Read more: Ghostly Listings: What It Costs to Own a Famous Haunted House

Editor’s Note: This was originally published on RISMedia’s blog, Housecall. See what else is cookin’ now at blog.rismedia.com:

Everyone knows location is the most important part of real estate. You can’t change where your house is (all things being equal). You have to consider school districts, crime rates, commute times—the list goes on and on. It can be much simpler when you’re considering buying a home to compare apples to apples so you can see how the real estate market differs according to location, so HowMuch.net created a new visualization showing land and housing prices at a glance.

most_valuable_states_infog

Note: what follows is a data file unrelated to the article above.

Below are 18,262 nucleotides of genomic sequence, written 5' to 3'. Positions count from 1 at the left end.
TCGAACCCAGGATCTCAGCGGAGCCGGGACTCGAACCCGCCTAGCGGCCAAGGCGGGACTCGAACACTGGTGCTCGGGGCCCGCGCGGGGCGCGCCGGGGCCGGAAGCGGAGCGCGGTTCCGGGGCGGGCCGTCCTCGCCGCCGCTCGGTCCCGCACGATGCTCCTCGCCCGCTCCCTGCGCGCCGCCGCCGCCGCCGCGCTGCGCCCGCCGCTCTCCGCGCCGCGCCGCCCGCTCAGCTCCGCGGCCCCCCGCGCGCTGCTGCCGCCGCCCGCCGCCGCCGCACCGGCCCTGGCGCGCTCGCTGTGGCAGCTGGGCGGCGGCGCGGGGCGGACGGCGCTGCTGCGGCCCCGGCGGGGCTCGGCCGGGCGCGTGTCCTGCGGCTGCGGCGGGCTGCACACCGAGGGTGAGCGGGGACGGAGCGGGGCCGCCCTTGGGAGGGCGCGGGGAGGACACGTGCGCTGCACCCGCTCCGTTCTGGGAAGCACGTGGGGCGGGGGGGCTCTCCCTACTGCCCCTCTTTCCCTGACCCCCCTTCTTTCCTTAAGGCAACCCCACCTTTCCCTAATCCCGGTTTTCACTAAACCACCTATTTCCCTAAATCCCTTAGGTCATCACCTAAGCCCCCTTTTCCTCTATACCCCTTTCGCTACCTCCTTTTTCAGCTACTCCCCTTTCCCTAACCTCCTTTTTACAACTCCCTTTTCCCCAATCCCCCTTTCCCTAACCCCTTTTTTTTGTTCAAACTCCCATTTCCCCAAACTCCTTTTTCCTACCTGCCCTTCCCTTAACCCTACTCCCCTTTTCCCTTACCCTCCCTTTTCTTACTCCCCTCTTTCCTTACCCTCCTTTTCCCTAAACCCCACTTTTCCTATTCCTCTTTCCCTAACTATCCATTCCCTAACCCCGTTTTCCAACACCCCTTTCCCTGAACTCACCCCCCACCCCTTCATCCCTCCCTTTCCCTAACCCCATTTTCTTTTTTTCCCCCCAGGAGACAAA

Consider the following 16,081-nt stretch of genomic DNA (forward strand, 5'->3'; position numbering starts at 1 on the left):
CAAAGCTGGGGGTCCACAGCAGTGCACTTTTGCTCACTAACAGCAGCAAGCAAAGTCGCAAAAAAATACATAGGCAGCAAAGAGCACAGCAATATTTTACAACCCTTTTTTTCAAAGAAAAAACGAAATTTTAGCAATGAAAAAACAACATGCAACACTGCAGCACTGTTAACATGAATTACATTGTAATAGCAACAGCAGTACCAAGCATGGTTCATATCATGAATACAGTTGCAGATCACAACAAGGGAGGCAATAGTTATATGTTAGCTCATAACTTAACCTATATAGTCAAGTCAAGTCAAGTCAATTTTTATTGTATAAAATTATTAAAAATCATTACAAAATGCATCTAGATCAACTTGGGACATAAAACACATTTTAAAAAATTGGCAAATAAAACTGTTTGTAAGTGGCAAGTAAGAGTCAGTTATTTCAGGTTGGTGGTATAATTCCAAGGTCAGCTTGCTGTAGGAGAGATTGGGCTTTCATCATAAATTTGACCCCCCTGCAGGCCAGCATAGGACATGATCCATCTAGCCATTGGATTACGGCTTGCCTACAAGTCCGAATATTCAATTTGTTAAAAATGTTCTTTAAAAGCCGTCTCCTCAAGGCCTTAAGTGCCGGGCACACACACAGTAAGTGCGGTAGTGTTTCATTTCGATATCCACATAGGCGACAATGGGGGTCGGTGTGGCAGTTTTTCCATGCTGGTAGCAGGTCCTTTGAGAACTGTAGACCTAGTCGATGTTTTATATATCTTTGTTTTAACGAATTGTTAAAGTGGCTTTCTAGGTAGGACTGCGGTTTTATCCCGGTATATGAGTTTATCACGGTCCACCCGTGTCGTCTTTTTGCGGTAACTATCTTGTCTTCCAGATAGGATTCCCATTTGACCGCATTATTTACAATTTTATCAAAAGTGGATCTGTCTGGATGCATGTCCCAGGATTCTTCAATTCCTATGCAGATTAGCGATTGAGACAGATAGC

The blue dots represent the value of an acre of land, and the red circles indicate the median value of a home. The bigger the blue dot and the larger the red circle, the more expensive it is to become a property owner. Small circles and dots likewise indicate a very low cost of purchasing property. The home values are from the U.S. Census Bureau’s 2015 American Consumer Survey, and the numbers behind the land values come from the Bureau of Economic Analysis.

Several things stand out in the illustration. An acre of land is much more valuable in the Northeast compared to any other part of the country. This is partly because the Eastern seaboard is a very densely populated area with several large cities, most notably New York. New York and Massachusetts have some of the oldest modern structures anywhere in the U.S. In other words, Eastern cities are a lot older than Midwestern cities,...

Read more: The Most (and Least) Valuable States in America

Copyright © 2014. Team Gibson - BRE# 01856821  Rights Reserved.